Fun Fact: "Wonderful Tonight" is actually far more enjoyable to listen to from this perspective.
“Every Breath You Take” - Police
So y’know how the last example was a very subtle detail that changed the meaning of the song? This one is not. The rampant misinterpreting of “Every Breath You Take” is simply a matter of people not using their earballs to actually listen to the lyrics. This song has inexplicably been used at tons of weddings, but it’s not a love song. It’s a creepy stalker song. Even Sting himself has admitted bafflement over how so many people have missed the decidedly sinister slant of the lyrics:
"I think the song is very, very sinister and ugly and people have actually misinterpreted it as being a gentle little love song, when it's quite the opposite.” - Sting
That’s just one of many similar quotes from the songwriter admitting "Every Breath You Take" is not at all the song so many think it is, and that it was written from a place of threatening malevolence. Swoon!
Fun Fact: “I’ll be watching you” is about the least romantic thing you could ever say to someone. How anyone could want that to be the centerpiece of their wedding boggles the mind.
“Only The Good Die Young” - Billy Joel
If "Every Breath You Take" is an example of people completely missing an un-subtle lyrical theme, "Only The Good Die Young" is even more dumbfounding because there is zero room for interpretation beyond what the song is saying in an incredibly matter-of-fact manner. Yet somehow, some way, there are are people who think it's a "sad" song.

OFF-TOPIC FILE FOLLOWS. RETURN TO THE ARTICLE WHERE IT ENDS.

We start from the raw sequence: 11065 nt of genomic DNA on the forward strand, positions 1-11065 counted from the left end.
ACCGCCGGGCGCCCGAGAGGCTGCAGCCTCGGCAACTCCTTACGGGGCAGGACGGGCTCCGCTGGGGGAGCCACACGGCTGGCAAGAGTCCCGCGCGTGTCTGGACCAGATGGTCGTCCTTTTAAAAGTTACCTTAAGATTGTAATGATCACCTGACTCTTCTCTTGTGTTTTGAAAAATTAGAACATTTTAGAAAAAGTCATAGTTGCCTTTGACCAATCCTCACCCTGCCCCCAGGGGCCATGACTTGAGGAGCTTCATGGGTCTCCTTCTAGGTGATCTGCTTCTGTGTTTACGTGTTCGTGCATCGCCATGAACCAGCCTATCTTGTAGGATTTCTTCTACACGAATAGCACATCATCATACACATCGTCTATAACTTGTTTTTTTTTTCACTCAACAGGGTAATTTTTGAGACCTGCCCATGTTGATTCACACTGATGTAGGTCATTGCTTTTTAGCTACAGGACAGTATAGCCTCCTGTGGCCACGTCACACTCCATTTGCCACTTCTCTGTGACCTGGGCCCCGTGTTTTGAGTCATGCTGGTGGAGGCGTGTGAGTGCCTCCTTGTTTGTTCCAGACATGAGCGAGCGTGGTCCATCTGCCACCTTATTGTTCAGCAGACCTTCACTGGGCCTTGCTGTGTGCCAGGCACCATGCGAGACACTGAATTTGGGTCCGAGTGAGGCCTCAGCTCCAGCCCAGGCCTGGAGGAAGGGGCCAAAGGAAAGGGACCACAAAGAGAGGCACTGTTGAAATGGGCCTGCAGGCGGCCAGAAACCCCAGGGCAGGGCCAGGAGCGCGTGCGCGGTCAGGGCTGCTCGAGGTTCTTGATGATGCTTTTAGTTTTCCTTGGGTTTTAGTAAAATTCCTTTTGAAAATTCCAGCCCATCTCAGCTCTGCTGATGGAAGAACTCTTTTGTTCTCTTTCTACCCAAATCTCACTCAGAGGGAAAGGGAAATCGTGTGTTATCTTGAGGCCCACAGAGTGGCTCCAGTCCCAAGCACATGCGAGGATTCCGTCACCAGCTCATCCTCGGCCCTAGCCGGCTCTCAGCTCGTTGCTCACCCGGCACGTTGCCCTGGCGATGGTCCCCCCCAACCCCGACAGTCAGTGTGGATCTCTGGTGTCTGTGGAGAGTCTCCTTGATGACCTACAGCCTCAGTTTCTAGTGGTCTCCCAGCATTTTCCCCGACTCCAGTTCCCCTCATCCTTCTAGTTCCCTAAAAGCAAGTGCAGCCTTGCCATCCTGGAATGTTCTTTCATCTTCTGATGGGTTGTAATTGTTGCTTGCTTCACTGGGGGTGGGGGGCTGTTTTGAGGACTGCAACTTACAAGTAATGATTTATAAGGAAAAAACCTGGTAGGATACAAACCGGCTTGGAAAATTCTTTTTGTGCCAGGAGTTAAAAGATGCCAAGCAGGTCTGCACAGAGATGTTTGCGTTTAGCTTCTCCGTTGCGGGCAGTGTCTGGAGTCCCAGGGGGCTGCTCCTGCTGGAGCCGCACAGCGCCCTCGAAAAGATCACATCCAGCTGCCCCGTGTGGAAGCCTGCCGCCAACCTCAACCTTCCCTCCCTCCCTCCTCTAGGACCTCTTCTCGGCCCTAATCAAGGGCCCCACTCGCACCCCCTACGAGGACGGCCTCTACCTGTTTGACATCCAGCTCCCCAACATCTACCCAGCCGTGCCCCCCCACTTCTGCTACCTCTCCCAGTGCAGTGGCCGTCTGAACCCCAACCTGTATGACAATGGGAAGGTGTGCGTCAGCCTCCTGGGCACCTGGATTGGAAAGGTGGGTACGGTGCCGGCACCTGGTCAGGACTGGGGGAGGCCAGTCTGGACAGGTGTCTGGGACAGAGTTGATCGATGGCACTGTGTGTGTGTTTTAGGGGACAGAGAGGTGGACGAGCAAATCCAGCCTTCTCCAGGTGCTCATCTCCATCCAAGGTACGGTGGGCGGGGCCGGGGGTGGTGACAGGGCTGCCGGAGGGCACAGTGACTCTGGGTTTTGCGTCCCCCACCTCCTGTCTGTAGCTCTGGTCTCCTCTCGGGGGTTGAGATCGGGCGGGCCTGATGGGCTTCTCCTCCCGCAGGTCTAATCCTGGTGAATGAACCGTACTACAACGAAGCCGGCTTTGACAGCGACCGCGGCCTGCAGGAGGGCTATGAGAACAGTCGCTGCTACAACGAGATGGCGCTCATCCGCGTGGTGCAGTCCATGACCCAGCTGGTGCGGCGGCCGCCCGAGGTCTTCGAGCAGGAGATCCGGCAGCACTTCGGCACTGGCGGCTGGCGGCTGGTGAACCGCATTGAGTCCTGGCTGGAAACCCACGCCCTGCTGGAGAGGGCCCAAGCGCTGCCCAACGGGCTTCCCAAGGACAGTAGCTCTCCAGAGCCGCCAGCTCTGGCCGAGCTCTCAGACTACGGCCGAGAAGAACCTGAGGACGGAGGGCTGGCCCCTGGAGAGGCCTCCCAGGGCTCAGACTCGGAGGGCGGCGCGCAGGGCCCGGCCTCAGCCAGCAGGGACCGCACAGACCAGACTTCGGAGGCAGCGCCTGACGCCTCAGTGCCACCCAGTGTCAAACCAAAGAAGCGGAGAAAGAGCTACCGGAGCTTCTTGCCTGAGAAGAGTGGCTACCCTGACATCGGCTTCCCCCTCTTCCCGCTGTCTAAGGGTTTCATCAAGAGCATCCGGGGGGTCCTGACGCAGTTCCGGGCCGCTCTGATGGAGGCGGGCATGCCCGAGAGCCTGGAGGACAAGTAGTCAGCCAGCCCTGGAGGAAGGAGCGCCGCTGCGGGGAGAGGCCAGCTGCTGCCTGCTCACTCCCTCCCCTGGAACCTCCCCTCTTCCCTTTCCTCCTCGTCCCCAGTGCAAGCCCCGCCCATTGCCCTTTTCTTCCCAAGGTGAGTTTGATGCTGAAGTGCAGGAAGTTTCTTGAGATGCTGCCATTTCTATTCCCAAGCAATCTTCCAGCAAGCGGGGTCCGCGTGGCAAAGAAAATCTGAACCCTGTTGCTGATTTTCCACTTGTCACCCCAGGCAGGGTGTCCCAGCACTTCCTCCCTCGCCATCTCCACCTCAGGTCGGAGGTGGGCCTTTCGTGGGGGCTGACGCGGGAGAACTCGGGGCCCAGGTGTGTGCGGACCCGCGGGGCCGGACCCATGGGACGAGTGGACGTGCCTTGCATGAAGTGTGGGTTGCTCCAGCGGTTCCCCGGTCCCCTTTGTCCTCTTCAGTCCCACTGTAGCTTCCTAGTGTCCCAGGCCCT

I mean, it is sad as long as you think the story of a guy who desperately wants to get laid is sad (which it is in a certain way). But that’s all this song is about: a kid who wants a Catholic schoolgirl to give it up. “Only The Good Die Young” is simply what he’s telling her to convince her to lose her virginity. Her name is Virginia for God’s sake, and that's the closest thing to a metaphor you're gonna find in this song.
It has absolutely nothing to do with good people literally dying young. It would be a piss poor way to convey that sentiment via a bouncy, fun and upbeat ditty anyway.
Fun Fact: Billy Joel probably really has slept with a bunch of Catholic schoolgirls.
BONUS SONG: “The Christmas Song” - Bob Wells and Mel Torme
I’m counting this as a bonus song because there’s no hidden meaning in the lyrics (unless chestnuts roasting on an open fire is some sort of risqué symbolism that I didn’t know about), but the story behind the song’s composition is the complete opposite of what you’d expect: it was written during a summer heat wave in an effort to “think cold thoughts” with the hopes that it might cool the songwriters down a bit. Oh, and Torme is totally Jewish.
It’s one of the most beloved Christmas carols of all time, evoking the wintery feel of the season as good as, or better than, just about any song ever written. But it was written partially by someone who didn’t celebrate the holiday and entirely by people melting in sweltering summer heat.
Fun Fact: With the money they made from that one song, Wells and Torme could pay for the air conditioning bills of about a million people.